Arriving in Darjeeling on September 10, 1960, I was able the next morning to meet the following Sherpas who came with me to Sikkim:—

  1. Gyaljen Mikchung or Gyaljen II. Sirdar. Aged 31. He came to me with first-class references and proved excellent. Among other things he had climbed on Trisul, Makalu and Ganesh Himal.
  2. Mingma II. Aged 26. He was exceedingly tough and had been on Brig. Gyan Singh's Everest Expedition and had carried to the South Col.
  3. Ang Nowang. Aged 22. He was a porter on the Himalayan Mountaineering Institute courses and had limited experience on the high mountains. But he stands out in my memory for his boundless energy and enthusiasm.
  4. Lewang Chittar. Aged 22. His qualifications were similar to those of Ang Nowang. He was my frequent companion on the trips between camps.

We left in a Land Rover on the 12th for Gangtok where I was most hospitably looked after by the Political Officer, Mr. A. Pant. I had planned to spend one day in Gangtok, buying rations and arranging for mules to carry food and equipment. But on the 13th no shopping was possible as it was a Tuesday. The mules delayed us a further day in Gangtok and we were unable to leave until the morning of the 16th. No amount of argument would persuade the muleteers to take us to Thangu in four days, and I had to content myself with following the normal dak-bungalow stages. This was perhaps just as well, since I was as yet out of condition. Although the first few miles were jeepable, I felt that we should cover the entire distance on foot and so at about 11.30 one morning we started walking down the Residency grounds, bound for the distant mountains.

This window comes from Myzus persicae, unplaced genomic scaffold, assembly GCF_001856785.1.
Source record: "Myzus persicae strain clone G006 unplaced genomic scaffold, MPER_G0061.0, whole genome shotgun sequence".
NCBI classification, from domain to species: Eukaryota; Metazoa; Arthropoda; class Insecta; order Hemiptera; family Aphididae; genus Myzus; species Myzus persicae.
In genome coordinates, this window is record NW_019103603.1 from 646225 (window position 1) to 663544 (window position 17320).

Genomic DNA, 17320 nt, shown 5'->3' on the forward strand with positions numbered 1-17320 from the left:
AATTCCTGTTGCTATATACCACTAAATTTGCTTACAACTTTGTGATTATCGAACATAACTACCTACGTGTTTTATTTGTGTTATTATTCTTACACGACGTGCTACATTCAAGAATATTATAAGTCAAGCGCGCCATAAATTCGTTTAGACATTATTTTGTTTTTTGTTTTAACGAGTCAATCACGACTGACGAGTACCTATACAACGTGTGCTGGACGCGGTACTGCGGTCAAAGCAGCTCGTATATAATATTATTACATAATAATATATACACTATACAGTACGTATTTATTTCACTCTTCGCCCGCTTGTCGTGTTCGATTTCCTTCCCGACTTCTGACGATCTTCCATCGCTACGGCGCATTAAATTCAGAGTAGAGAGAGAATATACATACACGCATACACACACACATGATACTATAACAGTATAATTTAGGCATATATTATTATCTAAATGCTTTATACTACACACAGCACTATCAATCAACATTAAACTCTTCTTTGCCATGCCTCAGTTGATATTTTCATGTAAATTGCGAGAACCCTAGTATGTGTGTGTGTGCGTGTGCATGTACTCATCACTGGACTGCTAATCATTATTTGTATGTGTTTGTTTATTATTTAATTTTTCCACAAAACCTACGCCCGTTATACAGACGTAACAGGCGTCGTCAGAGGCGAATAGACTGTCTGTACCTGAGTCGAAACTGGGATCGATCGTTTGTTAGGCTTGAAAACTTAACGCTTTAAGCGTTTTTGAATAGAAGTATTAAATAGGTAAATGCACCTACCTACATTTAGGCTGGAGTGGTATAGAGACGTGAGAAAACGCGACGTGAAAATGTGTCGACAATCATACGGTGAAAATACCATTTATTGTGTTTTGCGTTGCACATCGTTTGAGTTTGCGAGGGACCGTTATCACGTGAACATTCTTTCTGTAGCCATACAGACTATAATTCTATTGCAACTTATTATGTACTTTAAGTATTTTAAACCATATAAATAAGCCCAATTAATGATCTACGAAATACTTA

When we had crossed the Penlong La and left the fluttering prayer flags behind us, we were well and truly on our way at last. I had decided to go up the Lachen valley because I was uncertain of the condition of the Dongkya La. J was relying on animal transport to take the heavy luggage and wanted to avoid any possibility of delay in the Lachung valley. Things turned out unexpectedly well, and I had a pleasant surprise in Lachen on the 19th. As I entered the dak-bungalow compound and made my way up the steps I noticed an odd-looking character in the vicinity whose face looked familiar. A few minutes later he walked into my room and was introduced by Gyaljen as Angtharkay. I was delighted to make the acquaintance of such a well-known figure, particularly under such startling circumstances. He had probably been having a talk with my Sherpas before I came in, so I think he was more than a little pleased to come and greet me. I was, of course, very glad to meet him because he had accompanied Braham on his trip to Kangchenjhau in 1949 and to the Chento region in 1952. Angtharkay has retired from climbing and works as a contractor, but he still takes a lot of interest in current mountaineering activities in the Himalayas. He was therefore very sympathetic and happy when I discussed my plans with him. He proved to be charming, courteous, and to my astonishment very correct and formal. When Gyaljen brought in my tea some time later, Angtharkay excused himself politely and quickly withdrew. He saw us off next morning on our way to Thangu and I can still remember his shy, smiling face at the gate.